Report No DWI0756


Final Report to the Drinking Water Inspectorate


Feb 1996


There are rare occasions when the water delivered to consumers contains invertebrates and this has raised questions about the health risks which the presence of these animals represent. In these situations the Department of Health and the Drinking Water Inspectorate advise that whilst the presence of animals is aesthetically unpleasant there is no evidence of any risk to public health.

To provide a more secure basis for this advice, the Drinking Water Inspectorate contracted WRc to review the significance to health of animals in water distribution.

In reviewing the literature WRc sought answers to the following questions;

The review established that animal infestations of water distribution systems are associated with low flow rates and the presence of established biofilms. Three categories of animals are involved; those whose whole life cycle is completed in water (e.g. water fleas) and which may establish permanent populations, those whose life cycle is partially aquatic (e.g. insect larvae) which may survive for long periods, and terrestrial animals (e.g. earthworms) which are only transient inhabitants.

It was found that very few systematic investigations of the occurrence and concentration of animals in water distribution systems had been made and that there were even fewer studies of the microbiological aspects of these infestations. In the UK and other temperate climates it is unlikely that any of the animals would create a health problem. However, their mode of feeding is such that they will ingest, harbour and concentrate micro-organisms and there was some evidence that animals could contain opportunist pathogens, such as some Aeromonas species. Little information is available on the survival, or conditions which would encourage proliferation, of micro-organisms within the gut of the animals. There was general agreement that the animals afforded the micro-organisms with protection from the effects of water treatment processes, including disinfection.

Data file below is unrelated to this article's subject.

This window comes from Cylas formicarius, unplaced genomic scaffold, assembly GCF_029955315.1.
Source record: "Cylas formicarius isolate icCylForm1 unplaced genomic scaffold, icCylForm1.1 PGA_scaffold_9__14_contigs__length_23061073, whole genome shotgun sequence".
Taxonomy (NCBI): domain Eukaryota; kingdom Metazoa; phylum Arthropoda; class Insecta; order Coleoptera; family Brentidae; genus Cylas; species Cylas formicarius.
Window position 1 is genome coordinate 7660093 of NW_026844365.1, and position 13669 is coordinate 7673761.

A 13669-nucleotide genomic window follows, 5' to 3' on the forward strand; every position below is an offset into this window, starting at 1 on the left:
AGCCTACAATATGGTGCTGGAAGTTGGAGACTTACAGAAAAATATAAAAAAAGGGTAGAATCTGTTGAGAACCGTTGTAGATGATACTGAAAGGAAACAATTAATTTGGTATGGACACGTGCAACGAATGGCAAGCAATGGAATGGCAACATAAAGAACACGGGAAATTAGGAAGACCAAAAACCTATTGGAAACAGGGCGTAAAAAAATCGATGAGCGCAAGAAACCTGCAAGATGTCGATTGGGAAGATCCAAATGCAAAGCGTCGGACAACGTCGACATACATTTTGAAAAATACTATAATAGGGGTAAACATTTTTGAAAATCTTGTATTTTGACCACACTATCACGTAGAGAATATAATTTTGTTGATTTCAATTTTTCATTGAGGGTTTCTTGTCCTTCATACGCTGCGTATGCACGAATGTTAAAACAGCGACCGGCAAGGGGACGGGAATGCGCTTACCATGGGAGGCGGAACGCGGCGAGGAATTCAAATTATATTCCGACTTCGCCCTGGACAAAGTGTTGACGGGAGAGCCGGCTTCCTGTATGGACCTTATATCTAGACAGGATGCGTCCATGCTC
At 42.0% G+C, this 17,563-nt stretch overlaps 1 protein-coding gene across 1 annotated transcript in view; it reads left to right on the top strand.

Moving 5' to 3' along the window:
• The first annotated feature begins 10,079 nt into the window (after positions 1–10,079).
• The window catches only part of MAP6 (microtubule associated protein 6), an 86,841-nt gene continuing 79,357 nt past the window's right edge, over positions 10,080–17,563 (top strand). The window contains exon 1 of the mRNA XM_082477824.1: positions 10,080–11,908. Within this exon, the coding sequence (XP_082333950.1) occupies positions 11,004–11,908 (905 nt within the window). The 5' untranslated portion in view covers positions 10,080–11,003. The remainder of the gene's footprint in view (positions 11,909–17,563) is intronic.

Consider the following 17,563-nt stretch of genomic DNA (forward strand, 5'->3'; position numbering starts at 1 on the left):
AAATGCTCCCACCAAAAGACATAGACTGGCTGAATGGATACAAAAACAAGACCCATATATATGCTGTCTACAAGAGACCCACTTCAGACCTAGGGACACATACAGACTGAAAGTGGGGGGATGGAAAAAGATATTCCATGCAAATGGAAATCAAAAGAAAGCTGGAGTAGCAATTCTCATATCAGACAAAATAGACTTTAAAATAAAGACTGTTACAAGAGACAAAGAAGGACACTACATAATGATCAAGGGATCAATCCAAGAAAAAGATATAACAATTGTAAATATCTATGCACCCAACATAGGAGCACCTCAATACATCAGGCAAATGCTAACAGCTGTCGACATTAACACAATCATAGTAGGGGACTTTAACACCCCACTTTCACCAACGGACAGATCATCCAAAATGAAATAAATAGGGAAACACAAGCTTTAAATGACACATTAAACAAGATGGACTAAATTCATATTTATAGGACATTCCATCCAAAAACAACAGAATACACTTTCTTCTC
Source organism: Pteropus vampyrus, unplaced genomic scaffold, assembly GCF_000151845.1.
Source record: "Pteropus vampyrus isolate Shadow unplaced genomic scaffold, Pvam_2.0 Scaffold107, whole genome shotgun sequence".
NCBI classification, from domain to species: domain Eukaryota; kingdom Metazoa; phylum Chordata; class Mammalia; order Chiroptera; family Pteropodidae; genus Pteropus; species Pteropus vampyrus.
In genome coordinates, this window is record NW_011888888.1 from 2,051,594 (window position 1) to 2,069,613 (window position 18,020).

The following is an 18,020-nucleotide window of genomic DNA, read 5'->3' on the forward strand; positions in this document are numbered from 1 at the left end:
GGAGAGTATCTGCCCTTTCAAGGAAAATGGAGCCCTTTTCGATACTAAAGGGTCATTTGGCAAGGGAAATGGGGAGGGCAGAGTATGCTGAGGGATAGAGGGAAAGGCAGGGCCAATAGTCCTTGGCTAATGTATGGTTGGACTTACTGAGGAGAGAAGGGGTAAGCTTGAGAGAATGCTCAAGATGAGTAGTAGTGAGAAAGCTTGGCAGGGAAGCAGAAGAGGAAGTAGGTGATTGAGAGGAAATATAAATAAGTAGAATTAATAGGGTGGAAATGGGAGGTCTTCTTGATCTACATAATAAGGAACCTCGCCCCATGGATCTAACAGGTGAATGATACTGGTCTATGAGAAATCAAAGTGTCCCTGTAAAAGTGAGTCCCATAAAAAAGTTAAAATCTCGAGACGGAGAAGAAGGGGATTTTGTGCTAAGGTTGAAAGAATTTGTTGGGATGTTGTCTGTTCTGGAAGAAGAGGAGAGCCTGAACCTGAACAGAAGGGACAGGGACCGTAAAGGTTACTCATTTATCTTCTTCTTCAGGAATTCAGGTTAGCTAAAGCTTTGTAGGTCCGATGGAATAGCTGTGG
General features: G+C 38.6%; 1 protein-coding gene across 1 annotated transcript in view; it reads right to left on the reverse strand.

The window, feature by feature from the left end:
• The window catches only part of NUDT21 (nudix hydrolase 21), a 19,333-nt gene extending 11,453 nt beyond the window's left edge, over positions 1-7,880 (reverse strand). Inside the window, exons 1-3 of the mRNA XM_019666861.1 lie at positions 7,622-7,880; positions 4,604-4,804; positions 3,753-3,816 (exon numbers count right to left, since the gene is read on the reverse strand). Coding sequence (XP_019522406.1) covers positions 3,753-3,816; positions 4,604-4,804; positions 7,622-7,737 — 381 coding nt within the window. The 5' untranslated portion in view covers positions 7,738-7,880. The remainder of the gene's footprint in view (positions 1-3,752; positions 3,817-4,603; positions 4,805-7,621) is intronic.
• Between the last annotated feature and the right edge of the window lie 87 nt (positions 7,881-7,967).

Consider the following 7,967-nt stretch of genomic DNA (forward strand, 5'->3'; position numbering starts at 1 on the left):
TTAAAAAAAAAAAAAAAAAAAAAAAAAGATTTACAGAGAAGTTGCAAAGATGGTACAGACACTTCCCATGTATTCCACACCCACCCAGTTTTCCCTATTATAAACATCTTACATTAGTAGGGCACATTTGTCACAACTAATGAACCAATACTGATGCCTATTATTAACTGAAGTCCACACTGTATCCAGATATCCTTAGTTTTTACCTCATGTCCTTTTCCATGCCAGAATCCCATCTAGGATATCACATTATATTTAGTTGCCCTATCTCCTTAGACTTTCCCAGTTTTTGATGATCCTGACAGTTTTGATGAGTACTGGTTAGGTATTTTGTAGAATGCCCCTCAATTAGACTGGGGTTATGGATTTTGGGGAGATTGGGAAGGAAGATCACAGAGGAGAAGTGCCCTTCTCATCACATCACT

Although the overall conclusion was that the presence of animals in water distribution poses little or no health risk to the population in general, it is possible that persons with impaired immune systems are at risk. Three suggestions have been made for studies which should provide the Department with more secure information on the microbiological implications of animal infestations.

This study was funded by the Department of the Environment and supervised by the Drinking Water Inspectorate.

Copies of this report may be available as an Acrobat pdf download under the 'Find Completed Research' heading on the DWI website.